For example, I'll say "are we having sushi tonight?" Or I'll say, "are we going to the movies this afternoon?", we're almost always going to use the we instead of the we. If I say, "we're going to the movies this afternoon" or "we're eating sushi tonight", it's a little weird. It's very formal language. We don't really talk like that in French. In writing, on the other hand, if you want to write in good French, in very good French, in a sustained language, you can of course use nous.

Just a small point of attention, even if we're talking about several people. Even if it's plural, it's going to be conjugated like the third person singular, like "he", like "she".

So in Sarah's next comment, there are two questions. She asks us what "I'm not doing well" and "You're doing well" means. So, let's start with the first phrase: I'm not doing well. Already, there's something pretty interesting.

In French, very often, we forget the "ne" of the negation. Normally, the negation in French is "ne...pas". So "I don't make it". But here we can see that Sara speaks French almost like a Frenchwoman, because very often, when speaking, even if it's a mistake, French people don't say the "ne". They say "je m'enors pas". So now, what does that mean? If I say that "I don't get by" or that "I don't get by", I mean that I have difficulties.

I am in a complicated situation, a complex situation. Here are two examples to help you understand. The grammar in French is really very complicated. I can't manage it, I always confuse the conditional and the future. Here is a second example. I have ten files to finish tonight. I can't manage.

It's really too much. I would never have finished.

Sara's second question is about the phrase "You're doing great." If I say to someone that they are doing well, it means that they were in a situation that looked like a disaster. It looked like he was in a really bad situation and he wasn't going to make it. In the end, he's doing fine. It means that the situation is turning in his favor. In the end, it's pretty positive.

Here are two examples to help you better understand this expression. You got an 11 out of 20 on your French exam even though you didn't study. You are doing well. You could have gotten a zero. Here's a second example. I thought I had gained 20 pounds after eating pizza for a week. I'm doing fine, I only gained three kilos.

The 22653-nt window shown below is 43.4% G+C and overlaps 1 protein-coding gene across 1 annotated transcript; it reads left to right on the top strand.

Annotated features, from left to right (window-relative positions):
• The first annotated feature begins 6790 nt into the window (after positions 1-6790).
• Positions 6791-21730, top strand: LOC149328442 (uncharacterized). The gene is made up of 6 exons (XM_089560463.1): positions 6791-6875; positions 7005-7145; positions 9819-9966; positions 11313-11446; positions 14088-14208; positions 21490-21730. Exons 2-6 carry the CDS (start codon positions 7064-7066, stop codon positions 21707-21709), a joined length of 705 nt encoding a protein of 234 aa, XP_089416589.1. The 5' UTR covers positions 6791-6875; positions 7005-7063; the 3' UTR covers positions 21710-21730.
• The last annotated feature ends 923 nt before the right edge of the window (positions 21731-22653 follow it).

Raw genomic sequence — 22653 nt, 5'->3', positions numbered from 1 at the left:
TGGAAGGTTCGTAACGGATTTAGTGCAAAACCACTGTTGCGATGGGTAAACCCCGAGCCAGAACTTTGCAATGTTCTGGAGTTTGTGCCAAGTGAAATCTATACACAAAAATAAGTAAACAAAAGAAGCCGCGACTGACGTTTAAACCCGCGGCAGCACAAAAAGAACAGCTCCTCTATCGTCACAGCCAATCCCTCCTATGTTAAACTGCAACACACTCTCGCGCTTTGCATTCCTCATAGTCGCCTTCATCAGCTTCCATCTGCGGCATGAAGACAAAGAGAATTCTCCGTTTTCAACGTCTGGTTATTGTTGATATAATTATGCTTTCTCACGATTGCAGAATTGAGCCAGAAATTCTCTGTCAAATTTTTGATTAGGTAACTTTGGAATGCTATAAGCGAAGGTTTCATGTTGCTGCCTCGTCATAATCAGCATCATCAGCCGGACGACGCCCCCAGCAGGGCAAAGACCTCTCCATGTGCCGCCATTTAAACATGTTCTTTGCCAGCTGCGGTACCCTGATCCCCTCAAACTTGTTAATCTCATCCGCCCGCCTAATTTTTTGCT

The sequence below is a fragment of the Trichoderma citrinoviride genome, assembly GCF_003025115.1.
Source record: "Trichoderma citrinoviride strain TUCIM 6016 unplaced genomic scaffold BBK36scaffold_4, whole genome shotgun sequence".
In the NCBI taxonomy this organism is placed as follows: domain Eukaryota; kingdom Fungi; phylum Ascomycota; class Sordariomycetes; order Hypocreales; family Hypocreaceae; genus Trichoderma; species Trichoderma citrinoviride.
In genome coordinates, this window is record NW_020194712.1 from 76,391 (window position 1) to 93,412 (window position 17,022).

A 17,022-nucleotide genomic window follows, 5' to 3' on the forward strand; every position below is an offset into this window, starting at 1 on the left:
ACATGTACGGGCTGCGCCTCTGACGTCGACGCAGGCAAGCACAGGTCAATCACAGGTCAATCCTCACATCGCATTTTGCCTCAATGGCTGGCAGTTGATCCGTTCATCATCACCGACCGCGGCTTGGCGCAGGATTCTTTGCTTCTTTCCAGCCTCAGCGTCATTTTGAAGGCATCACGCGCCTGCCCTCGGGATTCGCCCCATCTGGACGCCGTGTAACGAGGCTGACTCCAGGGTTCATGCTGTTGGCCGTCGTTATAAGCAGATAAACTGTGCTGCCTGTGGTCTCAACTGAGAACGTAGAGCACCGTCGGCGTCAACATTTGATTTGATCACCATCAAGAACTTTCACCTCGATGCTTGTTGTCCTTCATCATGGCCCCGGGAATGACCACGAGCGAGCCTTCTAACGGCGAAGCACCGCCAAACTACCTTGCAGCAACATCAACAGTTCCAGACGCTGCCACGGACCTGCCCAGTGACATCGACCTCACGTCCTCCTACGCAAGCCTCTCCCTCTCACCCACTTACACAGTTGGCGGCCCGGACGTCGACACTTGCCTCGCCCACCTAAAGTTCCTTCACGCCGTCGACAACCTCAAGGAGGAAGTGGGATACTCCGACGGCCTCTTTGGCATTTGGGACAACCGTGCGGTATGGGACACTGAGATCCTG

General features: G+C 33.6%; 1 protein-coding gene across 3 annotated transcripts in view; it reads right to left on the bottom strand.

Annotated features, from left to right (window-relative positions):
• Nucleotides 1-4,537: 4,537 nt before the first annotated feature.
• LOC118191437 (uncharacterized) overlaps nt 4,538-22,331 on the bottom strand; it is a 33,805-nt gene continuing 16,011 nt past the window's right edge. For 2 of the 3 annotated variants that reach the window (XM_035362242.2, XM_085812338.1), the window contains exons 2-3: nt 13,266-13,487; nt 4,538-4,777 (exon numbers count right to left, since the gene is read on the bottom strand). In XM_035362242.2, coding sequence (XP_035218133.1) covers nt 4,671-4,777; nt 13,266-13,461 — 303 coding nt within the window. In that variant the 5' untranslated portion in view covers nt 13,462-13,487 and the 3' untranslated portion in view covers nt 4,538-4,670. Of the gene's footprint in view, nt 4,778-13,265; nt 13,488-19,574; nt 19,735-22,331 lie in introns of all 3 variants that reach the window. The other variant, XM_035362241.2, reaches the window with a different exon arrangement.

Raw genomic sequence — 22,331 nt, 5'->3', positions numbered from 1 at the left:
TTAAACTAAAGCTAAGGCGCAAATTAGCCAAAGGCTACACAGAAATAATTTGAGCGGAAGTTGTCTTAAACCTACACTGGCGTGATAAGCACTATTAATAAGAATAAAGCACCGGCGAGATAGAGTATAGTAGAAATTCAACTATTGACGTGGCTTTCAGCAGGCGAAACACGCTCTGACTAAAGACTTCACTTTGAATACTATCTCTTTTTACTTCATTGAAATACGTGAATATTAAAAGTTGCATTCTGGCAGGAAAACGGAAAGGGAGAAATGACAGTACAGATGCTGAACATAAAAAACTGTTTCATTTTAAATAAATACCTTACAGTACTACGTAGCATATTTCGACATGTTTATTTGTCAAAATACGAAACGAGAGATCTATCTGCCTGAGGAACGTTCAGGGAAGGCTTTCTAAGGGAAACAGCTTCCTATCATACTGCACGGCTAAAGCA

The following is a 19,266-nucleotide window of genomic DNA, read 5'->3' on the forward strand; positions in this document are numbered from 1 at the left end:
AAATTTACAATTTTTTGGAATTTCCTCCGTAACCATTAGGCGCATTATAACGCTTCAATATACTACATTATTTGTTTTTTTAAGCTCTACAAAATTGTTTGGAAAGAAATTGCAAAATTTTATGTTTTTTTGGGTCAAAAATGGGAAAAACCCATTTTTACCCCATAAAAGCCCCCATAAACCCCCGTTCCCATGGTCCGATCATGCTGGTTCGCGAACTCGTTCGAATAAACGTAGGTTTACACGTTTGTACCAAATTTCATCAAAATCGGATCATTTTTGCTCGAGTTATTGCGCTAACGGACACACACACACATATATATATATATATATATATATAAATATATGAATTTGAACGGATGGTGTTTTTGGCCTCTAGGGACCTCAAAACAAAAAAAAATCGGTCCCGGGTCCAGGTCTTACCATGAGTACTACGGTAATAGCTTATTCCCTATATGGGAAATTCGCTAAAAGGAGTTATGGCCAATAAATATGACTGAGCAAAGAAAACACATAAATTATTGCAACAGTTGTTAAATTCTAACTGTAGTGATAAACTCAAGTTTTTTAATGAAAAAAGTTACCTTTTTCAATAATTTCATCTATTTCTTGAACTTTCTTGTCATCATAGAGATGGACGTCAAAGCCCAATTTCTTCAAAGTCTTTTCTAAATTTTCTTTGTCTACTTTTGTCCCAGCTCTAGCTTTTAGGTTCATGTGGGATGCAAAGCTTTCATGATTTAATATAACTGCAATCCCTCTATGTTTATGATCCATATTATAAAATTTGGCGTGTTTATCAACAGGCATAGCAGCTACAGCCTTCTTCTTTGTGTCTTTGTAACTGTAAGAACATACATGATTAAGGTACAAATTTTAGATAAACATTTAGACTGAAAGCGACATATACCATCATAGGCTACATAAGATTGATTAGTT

In the following comment, there are two questions. Let's start with the first question, do "ben" and "bah" mean the same thing?

These are words that are often used to mean the same thing. Here is an example. "- You look hungry tonight! Didn't you have breakfast?" She can answer me: well yes, I'm just hungry. Or "Well, I am, but I'm very hungry".

Well, even more than ben is going to be used in a very specific context. It's used as... as if we were shrugging our shoulders to say "it's not serious". For example, if someone tells me, "I failed my French test this week." I can say, "well, that's okay, you'll pass next week."

The second question in this commentary concerns the expression "hein" in French. The question is, can you use "hein" to show that you don't understand something? Yes, that's how "hein" is used. I can say: "Huh, what are you saying?" So be careful, it's a colloquial expression. Don't use it with your boss. If he says something that you didn't understand, then it's better to say, "Could you please repeat that?" or just that you didn't understand.

Here is another example to help you contextualize this expression. The recipe calls for two half eggs. But why not just use one egg?

And that's it for today. I hope you enjoyed this video. If you liked it, don't forget to put a like on it and don't hesitate to ask me more questions in comments so I can answer them in a next video.